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Contact Dermatitis to Medications and Skin Products

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Abstract

Consumer products and topical medications today contain many allergens that can cause a reaction on the skin known as allergic contact dermatitis. This review looks at various allergens in these products and reports current allergic contact dermatitis incidence and trends in North America, Europe, and Asia. First, medication contact allergy to corticosteroids will be discussed along with its five structural classes (A, B, C, D1, D2) and their steroid test compounds (tixocortol-21-pivalate, triamcinolone acetonide, budesonide, clobetasol-17-propionate, hydrocortisone-17-butyrate). Cross-reactivities between the steroid classes will also be examined. Next, estrogen and testosterone transdermal therapeutic systems, local anesthetic (benzocaine, lidocaine, pramoxine, dyclonine) antihistamines (piperazine, ethanolamine, propylamine, phenothiazine, piperidine, and pyrrolidine), topical antibiotics (neomycin, spectinomycin, bacitracin, mupirocin), and sunscreen are evaluated for their potential to cause contact dermatitis and cross-reactivities. Finally, we examine the ingredients in the excipients of these products, such as the formaldehyde releasers (quaternium-15, 2-bromo-2-nitropropane-1,3 diol, diazolidinyl urea, imidazolidinyl urea, DMDM hydantoin), the non-formaldehyde releasers (isothiazolinones, parabens, methyldibromo glutaronitrile, iodopropynyl butylcarbamate, and thimerosal), fragrance mixes, and Myroxylon pereirae (Balsam of Peru) for contact allergy incidence and prevalence. Furthermore, strategies, recommendations, and two online tools (SkinSAFE and the Contact Allergen Management Program) on how to avoid these allergens in commercial skin care products will be discussed at the end.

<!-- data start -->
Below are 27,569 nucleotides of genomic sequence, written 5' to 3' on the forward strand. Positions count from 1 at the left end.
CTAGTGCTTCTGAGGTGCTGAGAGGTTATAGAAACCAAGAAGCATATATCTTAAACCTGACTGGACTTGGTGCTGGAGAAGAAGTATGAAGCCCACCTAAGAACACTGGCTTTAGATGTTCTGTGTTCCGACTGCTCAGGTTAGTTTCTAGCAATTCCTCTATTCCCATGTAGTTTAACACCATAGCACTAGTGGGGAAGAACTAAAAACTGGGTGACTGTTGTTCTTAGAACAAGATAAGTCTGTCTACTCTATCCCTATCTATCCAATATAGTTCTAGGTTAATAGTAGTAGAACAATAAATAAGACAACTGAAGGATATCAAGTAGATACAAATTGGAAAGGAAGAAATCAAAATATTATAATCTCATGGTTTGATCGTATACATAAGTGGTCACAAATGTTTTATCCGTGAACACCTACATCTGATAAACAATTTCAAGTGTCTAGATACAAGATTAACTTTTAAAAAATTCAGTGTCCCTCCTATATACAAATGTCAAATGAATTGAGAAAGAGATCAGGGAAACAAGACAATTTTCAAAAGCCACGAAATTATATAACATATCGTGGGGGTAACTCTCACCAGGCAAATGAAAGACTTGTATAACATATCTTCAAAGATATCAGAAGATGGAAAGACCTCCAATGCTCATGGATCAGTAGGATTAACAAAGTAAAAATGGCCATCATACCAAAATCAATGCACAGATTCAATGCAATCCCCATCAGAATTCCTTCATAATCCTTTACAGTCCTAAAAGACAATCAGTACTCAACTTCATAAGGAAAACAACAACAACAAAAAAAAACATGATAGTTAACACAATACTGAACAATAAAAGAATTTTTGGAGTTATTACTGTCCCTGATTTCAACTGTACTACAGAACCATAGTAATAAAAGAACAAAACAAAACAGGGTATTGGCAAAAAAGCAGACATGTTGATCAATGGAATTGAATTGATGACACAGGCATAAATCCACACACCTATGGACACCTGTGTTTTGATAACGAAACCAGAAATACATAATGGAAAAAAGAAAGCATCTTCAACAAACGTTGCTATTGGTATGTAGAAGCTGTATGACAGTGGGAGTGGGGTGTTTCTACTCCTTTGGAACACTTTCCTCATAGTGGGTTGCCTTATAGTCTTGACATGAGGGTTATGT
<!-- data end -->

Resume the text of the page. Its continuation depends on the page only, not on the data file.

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Nguyen, H.L., Yiannias, J.A. Contact Dermatitis to Medications and Skin Products. Clinic Rev Allerg Immunol 56, 41–59 (2019). https://doi.org/10.1007/s12016-018-8705-0

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